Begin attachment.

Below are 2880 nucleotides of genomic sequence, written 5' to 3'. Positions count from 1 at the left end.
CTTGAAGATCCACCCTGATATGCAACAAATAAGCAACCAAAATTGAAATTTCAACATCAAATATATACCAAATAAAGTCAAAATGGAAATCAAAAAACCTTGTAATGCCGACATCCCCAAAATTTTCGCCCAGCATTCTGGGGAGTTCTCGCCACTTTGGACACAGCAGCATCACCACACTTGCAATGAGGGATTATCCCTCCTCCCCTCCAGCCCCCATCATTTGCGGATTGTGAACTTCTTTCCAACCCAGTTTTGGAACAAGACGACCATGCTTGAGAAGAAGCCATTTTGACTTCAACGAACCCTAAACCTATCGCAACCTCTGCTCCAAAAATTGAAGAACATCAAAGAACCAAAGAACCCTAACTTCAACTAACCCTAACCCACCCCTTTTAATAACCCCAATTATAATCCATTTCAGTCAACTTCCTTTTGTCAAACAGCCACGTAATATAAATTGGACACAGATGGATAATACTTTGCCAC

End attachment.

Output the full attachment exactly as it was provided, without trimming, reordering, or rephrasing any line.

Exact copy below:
Below are 2880 nucleotides of genomic sequence, written 5' to 3'. Positions count from 1 at the left end.
CTTGAAGATCCACCCTGATATGCAACAAATAAGCAACCAAAATTGAAATTTCAACATCAAATATATACCAAATAAAGTCAAAATGGAAATCAAAAAACCTTGTAATGCCGACATCCCCAAAATTTTCGCCCAGCATTCTGGGGAGTTCTCGCCACTTTGGACACAGCAGCATCACCACACTTGCAATGAGGGATTATCCCTCCTCCCCTCCAGCCCCCATCATTTGCGGATTGTGAACTTCTTTCCAACCCAGTTTTGGAACAAGACGACCATGCTTGAGAAGAAGCCATTTTGACTTCAACGAACCCTAAACCTATCGCAACCTCTGCTCCAAAAATTGAAGAACATCAAAGAACCAAAGAACCCTAACTTCAACTAACCCTAACCCACCCCTTTTAATAACCCCAATTATAATCCATTTCAGTCAACTTCCTTTTGTCAAACAGCCACGTAATATAAATTGGACACAGATGGATAATACTTTGCCAC